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Dartmouth College Office of Public Affairs • Press Release
Like many people, Sarah M. Harris ’11 is in search of deeper spiritual meaning. So when the opportunity to live in an environment surrounded by other students also looking for a faith-based connection, she jumped at the chance to be included.
The Interfaith Living and Learning Community debuted this term as a special interest residential option for students and is geared toward those who either associate themselves with a particular faith or are simply interested in conversations about faith, religion and spirituality. Students that choose to live on the Interfaith floor make a commitment to the experience of living together and learning from one another.
The students agree to participate in various informal activities and structured discussions as part of their living arrangement with the goal of building spiritual and philosophical understanding of each other through faith.
“Living here has definitely been helpful and taught me a lot about what faith really is and how we view it in our society,” said Harris, a cognitive science major. “Religion can be very divisive, but talking about what we believe with people we respect is beneficial to everyone and can be a really good way to bring people together.”
The Interfaith floor went from an idea to a reality in just over a month earlier this spring, said Kurt Nelson, multi-faith program advisor for the Tucker Foundation. Through Nelson’s work with the Multi-Faith Council at Tucker, an idea developed that students strongly connected to their faith or those seeking a connection might want to live with each other. With the support of the Office of Residential Life, the ground floor of Ripley Hall became the Interfaith Living and Learning Community.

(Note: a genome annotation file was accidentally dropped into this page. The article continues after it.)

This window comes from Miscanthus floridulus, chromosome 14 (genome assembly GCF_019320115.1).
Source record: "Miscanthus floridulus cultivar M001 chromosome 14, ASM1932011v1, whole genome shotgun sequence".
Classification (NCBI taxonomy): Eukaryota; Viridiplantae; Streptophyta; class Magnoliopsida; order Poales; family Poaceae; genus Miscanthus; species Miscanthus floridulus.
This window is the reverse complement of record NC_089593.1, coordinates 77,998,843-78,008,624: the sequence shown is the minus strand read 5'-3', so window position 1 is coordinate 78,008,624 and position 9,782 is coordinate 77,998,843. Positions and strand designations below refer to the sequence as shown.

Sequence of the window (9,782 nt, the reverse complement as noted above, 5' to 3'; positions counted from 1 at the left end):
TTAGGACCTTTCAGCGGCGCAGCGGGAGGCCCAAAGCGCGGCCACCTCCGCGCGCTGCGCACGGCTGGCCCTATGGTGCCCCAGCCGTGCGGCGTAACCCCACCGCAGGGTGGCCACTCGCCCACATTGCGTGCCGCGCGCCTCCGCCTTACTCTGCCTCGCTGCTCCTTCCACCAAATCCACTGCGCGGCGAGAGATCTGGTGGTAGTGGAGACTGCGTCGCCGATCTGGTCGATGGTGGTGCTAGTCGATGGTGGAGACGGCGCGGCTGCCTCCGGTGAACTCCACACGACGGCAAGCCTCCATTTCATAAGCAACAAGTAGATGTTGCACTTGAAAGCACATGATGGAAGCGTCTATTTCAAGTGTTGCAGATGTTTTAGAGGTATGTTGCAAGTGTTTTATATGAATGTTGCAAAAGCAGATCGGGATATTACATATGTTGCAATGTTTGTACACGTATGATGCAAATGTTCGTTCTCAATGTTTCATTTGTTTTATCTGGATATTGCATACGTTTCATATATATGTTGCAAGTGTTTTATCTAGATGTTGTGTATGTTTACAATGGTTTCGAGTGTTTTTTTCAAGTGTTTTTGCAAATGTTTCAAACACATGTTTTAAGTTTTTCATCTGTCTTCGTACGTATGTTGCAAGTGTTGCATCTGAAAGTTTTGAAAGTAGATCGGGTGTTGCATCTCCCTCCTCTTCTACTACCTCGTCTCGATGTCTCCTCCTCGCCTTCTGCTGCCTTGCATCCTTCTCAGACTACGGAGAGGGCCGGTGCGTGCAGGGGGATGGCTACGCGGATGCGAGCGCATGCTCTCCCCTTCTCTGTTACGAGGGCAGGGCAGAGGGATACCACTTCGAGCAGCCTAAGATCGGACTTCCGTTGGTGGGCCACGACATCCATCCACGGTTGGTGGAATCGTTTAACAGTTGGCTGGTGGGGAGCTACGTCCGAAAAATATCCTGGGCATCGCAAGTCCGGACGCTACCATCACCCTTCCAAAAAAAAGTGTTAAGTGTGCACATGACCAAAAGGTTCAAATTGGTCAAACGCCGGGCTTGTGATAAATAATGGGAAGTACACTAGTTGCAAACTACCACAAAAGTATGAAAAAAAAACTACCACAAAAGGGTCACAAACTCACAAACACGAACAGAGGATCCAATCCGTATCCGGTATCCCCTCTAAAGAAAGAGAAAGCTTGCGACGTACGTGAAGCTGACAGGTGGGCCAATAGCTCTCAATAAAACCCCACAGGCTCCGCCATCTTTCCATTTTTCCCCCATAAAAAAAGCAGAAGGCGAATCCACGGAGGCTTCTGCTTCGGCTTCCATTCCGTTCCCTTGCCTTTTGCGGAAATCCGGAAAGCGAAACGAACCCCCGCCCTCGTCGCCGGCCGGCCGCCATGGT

The floor consists of 11 single rooms and the students are split almost evenly between men and women. When the floor was advertised in April seeking applicants for the 11 spaces, more than 30 applied. Open to students on all levels of the faith spectrum, the floor is home to Muslims, Jews, Catholics, Agnostics or those who are seeking a spiritual path.
“I had to make a lot of hard decisions,” Nelson said. “I tried to get a good balance of traditions and genders. But it’s a good problem to have.”
There are few hard and fast rules on the Interfaith floor but one definite no-no is any attempt to convert someone to another's beliefs. However none of the participants have crossed that line.
“I think most people have this misconception that the floor is ‘religious’ and that you have to be ‘religious’ in order to be on the floor,” said Ahmad S. Nazeri ’11, a Muslim and the undergraduate advisor for the floor. “However, that’s not true. It’s a floor that welcomes and encourages ideas, thoughts and beliefs of a diverse student group. This term, we have students who range from agnostic to those looking for a religion to others like myself who consider themselves part of a specific religion.”
Samuel M. Lloyd ’11 said being a member of the Multi-Faith Council played a key role in his decision to move to the floor. Although he grew up in a Christian household, he doesn’t associate himself with any one faith.
“I found so much value in the ability to hear others speak about their religious and spiritual experiences and how those have shaped their opinions and mental framework – because I could relate them to my own experiences,” Lloyd said. “In my view, faith and spirituality are such intimate phenomena that the opportunity to live with others as interested in opening up to discuss these topics as I am was too perfect to pass up.”
After the success of the first term, Nelson said there are plans to expand on the events and programming available to students that live on the floor. However, the number of residents on the Interfaith floor will likely stay the same.
“I think right now it is exactly where we want it to be,” Nelson said.
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